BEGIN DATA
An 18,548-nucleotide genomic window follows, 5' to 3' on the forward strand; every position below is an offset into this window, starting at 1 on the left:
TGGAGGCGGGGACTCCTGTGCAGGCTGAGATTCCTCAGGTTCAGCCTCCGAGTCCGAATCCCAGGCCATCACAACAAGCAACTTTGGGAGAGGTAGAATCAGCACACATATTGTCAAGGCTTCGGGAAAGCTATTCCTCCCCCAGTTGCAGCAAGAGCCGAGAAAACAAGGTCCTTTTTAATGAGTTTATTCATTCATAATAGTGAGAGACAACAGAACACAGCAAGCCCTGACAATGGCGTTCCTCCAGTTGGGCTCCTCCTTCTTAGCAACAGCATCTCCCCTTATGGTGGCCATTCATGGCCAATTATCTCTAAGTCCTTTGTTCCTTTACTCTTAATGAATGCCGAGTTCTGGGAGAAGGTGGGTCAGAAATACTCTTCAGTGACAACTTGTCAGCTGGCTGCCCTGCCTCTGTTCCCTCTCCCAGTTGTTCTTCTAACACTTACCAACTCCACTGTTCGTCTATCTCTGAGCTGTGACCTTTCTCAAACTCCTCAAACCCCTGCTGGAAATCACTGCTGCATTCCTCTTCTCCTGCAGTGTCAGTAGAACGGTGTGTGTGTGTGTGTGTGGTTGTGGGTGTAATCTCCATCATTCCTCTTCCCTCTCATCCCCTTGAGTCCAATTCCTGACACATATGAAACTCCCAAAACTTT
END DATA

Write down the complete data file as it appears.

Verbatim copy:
An 18,548-nucleotide genomic window follows, 5' to 3' on the forward strand; every position below is an offset into this window, starting at 1 on the left:
TGGAGGCGGGGACTCCTGTGCAGGCTGAGATTCCTCAGGTTCAGCCTCCGAGTCCGAATCCCAGGCCATCACAACAAGCAACTTTGGGAGAGGTAGAATCAGCACACATATTGTCAAGGCTTCGGGAAAGCTATTCCTCCCCCAGTTGCAGCAAGAGCCGAGAAAACAAGGTCCTTTTTAATGAGTTTATTCATTCATAATAGTGAGAGACAACAGAACACAGCAAGCCCTGACAATGGCGTTCCTCCAGTTGGGCTCCTCCTTCTTAGCAACAGCATCTCCCCTTATGGTGGCCATTCATGGCCAATTATCTCTAAGTCCTTTGTTCCTTTACTCTTAATGAATGCCGAGTTCTGGGAGAAGGTGGGTCAGAAATACTCTTCAGTGACAACTTGTCAGCTGGCTGCCCTGCCTCTGTTCCCTCTCCCAGTTGTTCTTCTAACACTTACCAACTCCACTGTTCGTCTATCTCTGAGCTGTGACCTTTCTCAAACTCCTCAAACCCCTGCTGGAAATCACTGCTGCATTCCTCTTCTCCTGCAGTGTCAGTAGAACGGTGTGTGTGTGTGTGTGTGGTTGTGGGTGTAATCTCCATCATTCCTCTTCCCTCTCATCCCCTTGAGTCCAATTCCTGACACATATGAAACTCCCAAAACTTT